A call for Lord Justice Jackson’s proposals on costs to be introduced for defamation, privacy, breach of confidence ‘and similar media-related litigation’ appears in the Leveson report on the press published today.
In his report, Lord Justice Leveson proposes a new law to create an independent press regulator and to impose ‘a legal duty on the government to protect the freedom of the press’. The new independent self-regulatory body would be governed by a board with the power to ‘direct appropriate remedial action for breach of standards and the publication of corrections and apologies’.
The new regulator would also provide an arbitral process in relation to civil legal claims against members, ‘drawing on independent legal experts of high reputation and ability on a cost-only basis to the subscribing member’. Such expertise would not be difficult to find ‘from the most senior ranks of the legal profession’, Leveson says.
Arbitration ‘should be fair, quick and inexpensive, inquisitorial and free for complainants to use (save for a power to make an adverse order for the costs of the arbitrator if proceedings are frivolous or vexatious)’.
The process would have a system to allow frivolous or vexatious claims to be struck out at an early stage.
While membership of the body would be voluntary, membership should ‘be relevant to the decisions reached’ in relation to damages and costs. Leveson recommends that the media regulator Ofcom reviews the system every two years and act as a backstop regulator if publishers refuse to sign up.
Exemplary damages should be available in actions for breach of privacy, breach of confidence and similar media torts as well as for libel and slander.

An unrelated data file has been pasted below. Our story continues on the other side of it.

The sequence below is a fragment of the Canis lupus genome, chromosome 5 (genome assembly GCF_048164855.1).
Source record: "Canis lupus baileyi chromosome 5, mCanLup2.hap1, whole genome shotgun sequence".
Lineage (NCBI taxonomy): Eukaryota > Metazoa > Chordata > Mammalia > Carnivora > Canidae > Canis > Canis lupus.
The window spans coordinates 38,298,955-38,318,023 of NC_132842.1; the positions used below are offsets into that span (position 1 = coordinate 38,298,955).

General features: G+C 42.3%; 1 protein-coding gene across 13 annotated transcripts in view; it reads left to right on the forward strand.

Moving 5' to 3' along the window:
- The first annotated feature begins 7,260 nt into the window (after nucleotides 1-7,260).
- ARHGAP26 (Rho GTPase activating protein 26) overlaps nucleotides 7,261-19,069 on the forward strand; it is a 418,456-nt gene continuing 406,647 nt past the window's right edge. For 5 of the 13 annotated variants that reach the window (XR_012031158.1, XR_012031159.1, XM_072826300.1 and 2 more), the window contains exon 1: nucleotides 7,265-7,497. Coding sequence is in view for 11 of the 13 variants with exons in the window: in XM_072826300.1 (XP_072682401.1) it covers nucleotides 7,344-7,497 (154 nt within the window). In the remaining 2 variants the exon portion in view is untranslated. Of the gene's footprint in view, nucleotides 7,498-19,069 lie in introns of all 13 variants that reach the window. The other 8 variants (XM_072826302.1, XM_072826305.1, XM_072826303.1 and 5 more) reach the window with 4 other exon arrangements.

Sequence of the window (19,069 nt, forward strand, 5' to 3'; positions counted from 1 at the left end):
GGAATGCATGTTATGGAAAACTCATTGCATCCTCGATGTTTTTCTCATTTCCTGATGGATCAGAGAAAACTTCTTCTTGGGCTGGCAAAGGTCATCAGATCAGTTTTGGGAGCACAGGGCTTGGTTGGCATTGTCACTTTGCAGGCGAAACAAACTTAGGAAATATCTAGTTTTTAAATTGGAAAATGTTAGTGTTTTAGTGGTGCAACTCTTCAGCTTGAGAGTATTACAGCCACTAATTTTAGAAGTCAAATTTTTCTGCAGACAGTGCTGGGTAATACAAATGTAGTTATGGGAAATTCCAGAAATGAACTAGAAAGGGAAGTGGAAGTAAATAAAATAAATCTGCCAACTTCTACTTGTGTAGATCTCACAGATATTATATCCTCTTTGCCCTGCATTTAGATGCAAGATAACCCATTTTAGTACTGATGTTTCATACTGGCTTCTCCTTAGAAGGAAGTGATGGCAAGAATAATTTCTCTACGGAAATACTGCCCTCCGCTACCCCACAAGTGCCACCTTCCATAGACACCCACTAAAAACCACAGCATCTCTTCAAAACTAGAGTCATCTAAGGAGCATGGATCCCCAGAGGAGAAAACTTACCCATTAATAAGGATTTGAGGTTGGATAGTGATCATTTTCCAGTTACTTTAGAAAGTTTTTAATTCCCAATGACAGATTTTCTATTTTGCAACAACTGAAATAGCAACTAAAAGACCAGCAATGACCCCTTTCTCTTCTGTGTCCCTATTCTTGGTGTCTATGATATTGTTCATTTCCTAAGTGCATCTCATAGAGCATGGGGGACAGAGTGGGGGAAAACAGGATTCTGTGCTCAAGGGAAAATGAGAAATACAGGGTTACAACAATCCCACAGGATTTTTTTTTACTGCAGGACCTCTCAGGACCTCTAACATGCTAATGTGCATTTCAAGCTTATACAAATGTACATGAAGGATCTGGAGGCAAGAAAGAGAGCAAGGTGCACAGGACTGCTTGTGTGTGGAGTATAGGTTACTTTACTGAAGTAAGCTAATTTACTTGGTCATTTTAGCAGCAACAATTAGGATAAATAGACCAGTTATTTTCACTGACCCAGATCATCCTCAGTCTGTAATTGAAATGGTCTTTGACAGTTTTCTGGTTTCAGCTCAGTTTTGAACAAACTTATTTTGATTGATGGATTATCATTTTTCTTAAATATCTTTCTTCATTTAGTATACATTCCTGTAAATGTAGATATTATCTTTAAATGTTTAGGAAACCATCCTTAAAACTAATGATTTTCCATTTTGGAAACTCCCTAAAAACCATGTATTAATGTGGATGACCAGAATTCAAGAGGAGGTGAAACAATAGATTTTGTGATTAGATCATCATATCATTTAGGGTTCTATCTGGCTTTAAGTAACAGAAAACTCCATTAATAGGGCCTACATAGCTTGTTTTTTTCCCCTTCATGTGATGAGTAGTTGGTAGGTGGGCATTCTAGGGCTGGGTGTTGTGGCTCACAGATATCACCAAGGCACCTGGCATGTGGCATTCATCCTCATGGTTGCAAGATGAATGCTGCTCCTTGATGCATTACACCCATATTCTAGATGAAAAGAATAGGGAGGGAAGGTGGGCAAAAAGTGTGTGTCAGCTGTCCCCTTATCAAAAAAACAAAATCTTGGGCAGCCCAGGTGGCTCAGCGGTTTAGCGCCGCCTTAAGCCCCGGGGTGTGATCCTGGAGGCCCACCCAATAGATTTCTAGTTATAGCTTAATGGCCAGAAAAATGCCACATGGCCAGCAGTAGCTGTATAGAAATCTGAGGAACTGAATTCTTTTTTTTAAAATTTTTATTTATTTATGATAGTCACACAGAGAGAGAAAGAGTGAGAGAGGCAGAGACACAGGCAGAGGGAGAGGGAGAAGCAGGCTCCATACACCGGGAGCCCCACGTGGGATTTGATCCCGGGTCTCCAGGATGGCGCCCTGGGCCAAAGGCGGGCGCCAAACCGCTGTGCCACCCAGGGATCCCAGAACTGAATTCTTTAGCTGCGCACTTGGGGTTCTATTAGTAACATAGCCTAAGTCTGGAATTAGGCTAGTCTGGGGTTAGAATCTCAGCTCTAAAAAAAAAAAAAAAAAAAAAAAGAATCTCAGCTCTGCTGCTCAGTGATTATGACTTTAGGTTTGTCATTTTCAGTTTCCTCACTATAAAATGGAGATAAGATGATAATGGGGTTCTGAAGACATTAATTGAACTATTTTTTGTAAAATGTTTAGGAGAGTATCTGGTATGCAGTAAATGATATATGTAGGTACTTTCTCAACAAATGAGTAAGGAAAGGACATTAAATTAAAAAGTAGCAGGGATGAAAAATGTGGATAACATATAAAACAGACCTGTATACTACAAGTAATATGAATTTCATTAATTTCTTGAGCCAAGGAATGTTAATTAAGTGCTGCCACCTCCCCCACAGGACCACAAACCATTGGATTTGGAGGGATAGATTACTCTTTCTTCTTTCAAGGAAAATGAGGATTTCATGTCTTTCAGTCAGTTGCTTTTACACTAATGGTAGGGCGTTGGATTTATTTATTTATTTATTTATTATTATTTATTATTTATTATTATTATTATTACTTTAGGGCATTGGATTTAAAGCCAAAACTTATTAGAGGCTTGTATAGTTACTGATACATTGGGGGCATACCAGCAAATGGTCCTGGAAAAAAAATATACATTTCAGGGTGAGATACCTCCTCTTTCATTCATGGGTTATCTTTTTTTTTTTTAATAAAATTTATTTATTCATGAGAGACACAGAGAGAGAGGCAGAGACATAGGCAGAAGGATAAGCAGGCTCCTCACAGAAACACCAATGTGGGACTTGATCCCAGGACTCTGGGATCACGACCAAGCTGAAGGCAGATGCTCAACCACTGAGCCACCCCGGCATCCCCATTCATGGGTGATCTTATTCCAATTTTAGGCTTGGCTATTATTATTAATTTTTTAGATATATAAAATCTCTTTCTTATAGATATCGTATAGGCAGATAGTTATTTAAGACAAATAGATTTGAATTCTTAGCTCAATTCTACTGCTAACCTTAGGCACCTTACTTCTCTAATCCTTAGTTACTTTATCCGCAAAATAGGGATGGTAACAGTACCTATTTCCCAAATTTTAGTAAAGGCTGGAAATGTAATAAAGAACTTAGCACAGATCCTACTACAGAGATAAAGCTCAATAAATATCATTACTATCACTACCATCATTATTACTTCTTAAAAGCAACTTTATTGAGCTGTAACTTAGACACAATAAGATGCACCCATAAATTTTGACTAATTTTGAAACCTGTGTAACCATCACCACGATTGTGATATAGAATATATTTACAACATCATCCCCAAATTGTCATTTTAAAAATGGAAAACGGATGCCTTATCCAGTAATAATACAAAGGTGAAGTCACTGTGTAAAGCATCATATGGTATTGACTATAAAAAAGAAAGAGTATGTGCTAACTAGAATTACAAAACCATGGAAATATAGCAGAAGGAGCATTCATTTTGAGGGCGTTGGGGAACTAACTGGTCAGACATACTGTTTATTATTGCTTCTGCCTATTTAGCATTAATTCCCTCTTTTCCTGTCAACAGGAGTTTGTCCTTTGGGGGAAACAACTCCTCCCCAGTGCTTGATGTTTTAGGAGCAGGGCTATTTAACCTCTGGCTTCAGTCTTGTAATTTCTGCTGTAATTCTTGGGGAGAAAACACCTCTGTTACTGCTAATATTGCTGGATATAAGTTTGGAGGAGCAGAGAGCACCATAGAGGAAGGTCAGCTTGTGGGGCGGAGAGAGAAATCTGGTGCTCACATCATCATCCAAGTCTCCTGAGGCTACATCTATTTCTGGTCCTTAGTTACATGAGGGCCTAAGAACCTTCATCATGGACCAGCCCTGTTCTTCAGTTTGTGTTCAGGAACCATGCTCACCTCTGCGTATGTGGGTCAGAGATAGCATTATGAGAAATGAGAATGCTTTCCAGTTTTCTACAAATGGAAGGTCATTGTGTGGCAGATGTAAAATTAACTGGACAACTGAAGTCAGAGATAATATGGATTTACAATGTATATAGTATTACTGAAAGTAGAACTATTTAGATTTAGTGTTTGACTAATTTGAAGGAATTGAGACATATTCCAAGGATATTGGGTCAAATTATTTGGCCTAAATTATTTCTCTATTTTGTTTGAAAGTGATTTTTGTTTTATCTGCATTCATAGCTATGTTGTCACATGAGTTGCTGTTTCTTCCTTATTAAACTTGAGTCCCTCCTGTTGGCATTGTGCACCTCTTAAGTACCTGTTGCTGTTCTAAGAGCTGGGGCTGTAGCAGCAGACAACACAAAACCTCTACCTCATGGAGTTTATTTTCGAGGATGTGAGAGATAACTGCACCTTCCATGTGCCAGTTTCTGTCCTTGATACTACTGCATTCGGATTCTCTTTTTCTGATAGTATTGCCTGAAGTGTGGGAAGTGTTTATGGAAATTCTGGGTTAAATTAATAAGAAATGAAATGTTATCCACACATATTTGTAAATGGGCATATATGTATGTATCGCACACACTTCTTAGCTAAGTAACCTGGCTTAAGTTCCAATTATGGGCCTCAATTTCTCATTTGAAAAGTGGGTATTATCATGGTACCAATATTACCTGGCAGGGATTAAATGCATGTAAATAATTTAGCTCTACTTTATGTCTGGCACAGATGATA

Leveson comments that the change of the law enacted by part 2 of the Legal Aid, Sentencing and Punishment of Offenders Act will alter the balance between those who complain about the press and the press itself. If there is no prospect of recovering either uplift on costs or the premium for after-the-event insurance, ‘the economics of litigation move against those who would otherwise challenge the press in favour of the press’.
Failure to adopt the Jackson proposals for qualified one-way costs-shifting will turn the clock back to the time when only the very wealthy could pursue claims, he says.
Leveson’s 2,000-page report holds back from recommending changes to the defamation law. With the defamation bill currently going through parliament ‘I do not consider it to be valuable either to go over that ground or to postulate what might be the effect of any legislation eventually enacted’, he says.
Leveson also concludes that no new statute is needed to protect privacy, saying the common law has ‘has allowed flexibility of approach and a sensible enunciation of the relevant factors to be taken into account when balancing the competing issues in fact sensitive cases’.
However, he calls for tougher penalties for data protection offences, including computer misuse.
‘It is important that courts recognise the gravity of this type of offending and are also provided with guidance regarding the implications should circumstances arise when it becomes necessary to consider the commission of this type of offence by a journalist.’